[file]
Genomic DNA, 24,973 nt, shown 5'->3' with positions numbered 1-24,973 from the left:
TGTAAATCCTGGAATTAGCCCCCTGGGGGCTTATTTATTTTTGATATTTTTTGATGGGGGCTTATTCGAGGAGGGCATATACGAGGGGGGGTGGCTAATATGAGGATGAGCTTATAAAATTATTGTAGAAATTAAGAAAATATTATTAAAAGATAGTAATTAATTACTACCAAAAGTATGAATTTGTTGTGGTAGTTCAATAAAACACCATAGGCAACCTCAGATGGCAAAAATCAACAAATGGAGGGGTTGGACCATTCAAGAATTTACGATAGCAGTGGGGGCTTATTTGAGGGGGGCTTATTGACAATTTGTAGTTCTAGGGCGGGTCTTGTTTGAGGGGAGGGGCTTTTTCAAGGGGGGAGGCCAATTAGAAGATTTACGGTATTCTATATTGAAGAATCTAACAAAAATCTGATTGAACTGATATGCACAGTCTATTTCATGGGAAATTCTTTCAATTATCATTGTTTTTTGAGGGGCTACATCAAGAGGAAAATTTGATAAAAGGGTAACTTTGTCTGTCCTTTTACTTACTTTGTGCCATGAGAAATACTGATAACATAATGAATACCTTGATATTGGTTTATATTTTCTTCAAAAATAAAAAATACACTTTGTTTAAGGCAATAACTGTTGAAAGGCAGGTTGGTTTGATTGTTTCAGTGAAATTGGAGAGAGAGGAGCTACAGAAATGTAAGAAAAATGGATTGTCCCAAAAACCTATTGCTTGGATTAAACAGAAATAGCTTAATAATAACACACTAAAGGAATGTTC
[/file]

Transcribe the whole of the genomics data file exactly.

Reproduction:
Genomic DNA, 24,973 nt, shown 5'->3' with positions numbered 1-24,973 from the left:
TGTAAATCCTGGAATTAGCCCCCTGGGGGCTTATTTATTTTTGATATTTTTTGATGGGGGCTTATTCGAGGAGGGCATATACGAGGGGGGGTGGCTAATATGAGGATGAGCTTATAAAATTATTGTAGAAATTAAGAAAATATTATTAAAAGATAGTAATTAATTACTACCAAAAGTATGAATTTGTTGTGGTAGTTCAATAAAACACCATAGGCAACCTCAGATGGCAAAAATCAACAAATGGAGGGGTTGGACCATTCAAGAATTTACGATAGCAGTGGGGGCTTATTTGAGGGGGGCTTATTGACAATTTGTAGTTCTAGGGCGGGTCTTGTTTGAGGGGAGGGGCTTTTTCAAGGGGGGAGGCCAATTAGAAGATTTACGGTATTCTATATTGAAGAATCTAACAAAAATCTGATTGAACTGATATGCACAGTCTATTTCATGGGAAATTCTTTCAATTATCATTGTTTTTTGAGGGGCTACATCAAGAGGAAAATTTGATAAAAGGGTAACTTTGTCTGTCCTTTTACTTACTTTGTGCCATGAGAAATACTGATAACATAATGAATACCTTGATATTGGTTTATATTTTCTTCAAAAATAAAAAATACACTTTGTTTAAGGCAATAACTGTTGAAAGGCAGGTTGGTTTGATTGTTTCAGTGAAATTGGAGAGAGAGGAGCTACAGAAATGTAAGAAAAATGGATTGTCCCAAAAACCTATTGCTTGGATTAAACAGAAATAGCTTAATAATAACACACTAAAGGAATGTTC